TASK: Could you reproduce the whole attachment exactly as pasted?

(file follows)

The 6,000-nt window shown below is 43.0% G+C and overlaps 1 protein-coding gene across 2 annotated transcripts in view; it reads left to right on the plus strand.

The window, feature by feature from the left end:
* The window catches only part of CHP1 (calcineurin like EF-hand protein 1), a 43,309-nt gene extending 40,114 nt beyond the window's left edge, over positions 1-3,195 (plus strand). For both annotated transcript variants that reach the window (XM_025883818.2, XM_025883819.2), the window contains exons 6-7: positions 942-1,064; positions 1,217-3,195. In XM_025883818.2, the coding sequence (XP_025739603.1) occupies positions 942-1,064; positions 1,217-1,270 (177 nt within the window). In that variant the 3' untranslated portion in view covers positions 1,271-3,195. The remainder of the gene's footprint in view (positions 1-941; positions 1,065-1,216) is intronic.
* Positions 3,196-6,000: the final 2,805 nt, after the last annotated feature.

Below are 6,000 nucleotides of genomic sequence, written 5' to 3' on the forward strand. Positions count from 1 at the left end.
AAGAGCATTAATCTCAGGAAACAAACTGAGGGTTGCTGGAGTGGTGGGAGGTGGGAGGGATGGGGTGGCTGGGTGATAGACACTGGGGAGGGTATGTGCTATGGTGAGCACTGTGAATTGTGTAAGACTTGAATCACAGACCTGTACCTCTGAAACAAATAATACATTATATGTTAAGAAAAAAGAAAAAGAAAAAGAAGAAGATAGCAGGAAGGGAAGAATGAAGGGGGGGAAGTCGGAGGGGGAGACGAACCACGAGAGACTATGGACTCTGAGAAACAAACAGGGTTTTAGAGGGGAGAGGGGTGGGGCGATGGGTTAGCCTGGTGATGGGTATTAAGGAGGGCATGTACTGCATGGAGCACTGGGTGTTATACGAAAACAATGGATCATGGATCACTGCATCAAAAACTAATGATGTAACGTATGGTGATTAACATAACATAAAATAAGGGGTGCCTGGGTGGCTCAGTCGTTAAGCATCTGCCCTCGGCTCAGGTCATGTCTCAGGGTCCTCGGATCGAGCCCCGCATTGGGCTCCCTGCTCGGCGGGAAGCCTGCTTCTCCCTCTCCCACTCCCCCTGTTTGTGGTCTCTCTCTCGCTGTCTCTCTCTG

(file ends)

The 6,000-nt window shown below is 43.0% G+C and overlaps 1 protein-coding gene across 2 annotated transcripts in view; it reads left to right on the plus strand.

The window, feature by feature from the left end:
* The window catches only part of CHP1 (calcineurin like EF-hand protein 1), a 43,309-nt gene extending 40,114 nt beyond the window's left edge, over positions 1-3,195 (plus strand). For both annotated transcript variants that reach the window (XM_025883818.2, XM_025883819.2), the window contains exons 6-7: positions 942-1,064; positions 1,217-3,195. In XM_025883818.2, the coding sequence (XP_025739603.1) occupies positions 942-1,064; positions 1,217-1,270 (177 nt within the window). In that variant the 3' untranslated portion in view covers positions 1,271-3,195. The remainder of the gene's footprint in view (positions 1-941; positions 1,065-1,216) is intronic.
* Positions 3,196-6,000: the final 2,805 nt, after the last annotated feature.

Below are 6,000 nucleotides of genomic sequence, written 5' to 3' on the forward strand. Positions count from 1 at the left end.
AAGAGCATTAATCTCAGGAAACAAACTGAGGGTTGCTGGAGTGGTGGGAGGTGGGAGGGATGGGGTGGCTGGGTGATAGACACTGGGGAGGGTATGTGCTATGGTGAGCACTGTGAATTGTGTAAGACTTGAATCACAGACCTGTACCTCTGAAACAAATAATACATTATATGTTAAGAAAAAAGAAAAAGAAAAAGAAGAAGATAGCAGGAAGGGAAGAATGAAGGGGGGGAAGTCGGAGGGGGAGACGAACCACGAGAGACTATGGACTCTGAGAAACAAACAGGGTTTTAGAGGGGAGAGGGGTGGGGCGATGGGTTAGCCTGGTGATGGGTATTAAGGAGGGCATGTACTGCATGGAGCACTGGGTGTTATACGAAAACAATGGATCATGGATCACTGCATCAAAAACTAATGATGTAACGTATGGTGATTAACATAACATAAAATAAGGGGTGCCTGGGTGGCTCAGTCGTTAAGCATCTGCCCTCGGCTCAGGTCATGTCTCAGGGTCCTCGGATCGAGCCCCGCATTGGGCTCCCTGCTCGGCGGGAAGCCTGCTTCTCCCTCTCCCACTCCCCCTGTTTGTGGTCTCTCTCTCGCTGTCTCTCTCTG